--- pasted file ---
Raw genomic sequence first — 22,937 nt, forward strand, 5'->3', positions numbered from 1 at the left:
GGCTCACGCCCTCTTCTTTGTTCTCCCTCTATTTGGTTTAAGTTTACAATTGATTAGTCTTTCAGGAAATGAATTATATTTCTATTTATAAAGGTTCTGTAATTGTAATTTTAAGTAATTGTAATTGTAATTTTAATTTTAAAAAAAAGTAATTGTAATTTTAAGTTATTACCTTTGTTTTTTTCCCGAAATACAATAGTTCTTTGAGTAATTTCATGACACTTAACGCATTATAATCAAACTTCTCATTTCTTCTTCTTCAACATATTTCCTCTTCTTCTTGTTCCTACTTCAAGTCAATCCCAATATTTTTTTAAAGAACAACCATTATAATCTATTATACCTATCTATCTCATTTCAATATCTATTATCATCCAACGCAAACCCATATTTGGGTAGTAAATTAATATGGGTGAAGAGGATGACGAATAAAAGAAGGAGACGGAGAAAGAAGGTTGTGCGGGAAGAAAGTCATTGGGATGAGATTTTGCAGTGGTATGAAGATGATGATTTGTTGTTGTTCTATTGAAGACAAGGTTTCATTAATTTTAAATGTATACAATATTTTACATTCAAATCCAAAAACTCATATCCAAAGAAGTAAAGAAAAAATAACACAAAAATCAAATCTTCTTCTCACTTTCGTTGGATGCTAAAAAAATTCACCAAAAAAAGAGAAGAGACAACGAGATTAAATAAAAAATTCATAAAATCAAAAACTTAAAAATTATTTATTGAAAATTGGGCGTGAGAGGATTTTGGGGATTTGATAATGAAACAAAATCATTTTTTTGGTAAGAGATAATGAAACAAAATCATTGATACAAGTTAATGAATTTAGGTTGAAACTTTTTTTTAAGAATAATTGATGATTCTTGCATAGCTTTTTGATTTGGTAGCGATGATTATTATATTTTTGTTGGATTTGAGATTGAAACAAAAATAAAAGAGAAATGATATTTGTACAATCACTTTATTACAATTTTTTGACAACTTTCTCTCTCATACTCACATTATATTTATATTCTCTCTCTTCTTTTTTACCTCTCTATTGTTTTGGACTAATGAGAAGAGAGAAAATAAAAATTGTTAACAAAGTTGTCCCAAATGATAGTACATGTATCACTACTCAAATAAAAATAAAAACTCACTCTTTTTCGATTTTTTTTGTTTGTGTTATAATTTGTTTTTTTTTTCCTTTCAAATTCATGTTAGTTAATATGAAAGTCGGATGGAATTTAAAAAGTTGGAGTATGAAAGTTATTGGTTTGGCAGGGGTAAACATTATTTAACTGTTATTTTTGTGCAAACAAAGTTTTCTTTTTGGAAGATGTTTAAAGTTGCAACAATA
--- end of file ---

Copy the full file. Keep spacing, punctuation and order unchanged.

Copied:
Raw genomic sequence first — 22,937 nt, forward strand, 5'->3', positions numbered from 1 at the left:
GGCTCACGCCCTCTTCTTTGTTCTCCCTCTATTTGGTTTAAGTTTACAATTGATTAGTCTTTCAGGAAATGAATTATATTTCTATTTATAAAGGTTCTGTAATTGTAATTTTAAGTAATTGTAATTGTAATTTTAATTTTAAAAAAAAGTAATTGTAATTTTAAGTTATTACCTTTGTTTTTTTCCCGAAATACAATAGTTCTTTGAGTAATTTCATGACACTTAACGCATTATAATCAAACTTCTCATTTCTTCTTCTTCAACATATTTCCTCTTCTTCTTGTTCCTACTTCAAGTCAATCCCAATATTTTTTTAAAGAACAACCATTATAATCTATTATACCTATCTATCTCATTTCAATATCTATTATCATCCAACGCAAACCCATATTTGGGTAGTAAATTAATATGGGTGAAGAGGATGACGAATAAAAGAAGGAGACGGAGAAAGAAGGTTGTGCGGGAAGAAAGTCATTGGGATGAGATTTTGCAGTGGTATGAAGATGATGATTTGTTGTTGTTCTATTGAAGACAAGGTTTCATTAATTTTAAATGTATACAATATTTTACATTCAAATCCAAAAACTCATATCCAAAGAAGTAAAGAAAAAATAACACAAAAATCAAATCTTCTTCTCACTTTCGTTGGATGCTAAAAAAATTCACCAAAAAAAGAGAAGAGACAACGAGATTAAATAAAAAATTCATAAAATCAAAAACTTAAAAATTATTTATTGAAAATTGGGCGTGAGAGGATTTTGGGGATTTGATAATGAAACAAAATCATTTTTTTGGTAAGAGATAATGAAACAAAATCATTGATACAAGTTAATGAATTTAGGTTGAAACTTTTTTTTAAGAATAATTGATGATTCTTGCATAGCTTTTTGATTTGGTAGCGATGATTATTATATTTTTGTTGGATTTGAGATTGAAACAAAAATAAAAGAGAAATGATATTTGTACAATCACTTTATTACAATTTTTTGACAACTTTCTCTCTCATACTCACATTATATTTATATTCTCTCTCTTCTTTTTTACCTCTCTATTGTTTTGGACTAATGAGAAGAGAGAAAATAAAAATTGTTAACAAAGTTGTCCCAAATGATAGTACATGTATCACTACTCAAATAAAAATAAAAACTCACTCTTTTTCGATTTTTTTTGTTTGTGTTATAATTTGTTTTTTTTTTCCTTTCAAATTCATGTTAGTTAATATGAAAGTCGGATGGAATTTAAAAAGTTGGAGTATGAAAGTTATTGGTTTGGCAGGGGTAAACATTATTTAACTGTTATTTTTGTGCAAACAAAGTTTTCTTTTTGGAAGATGTTTAAAGTTGCAACAATA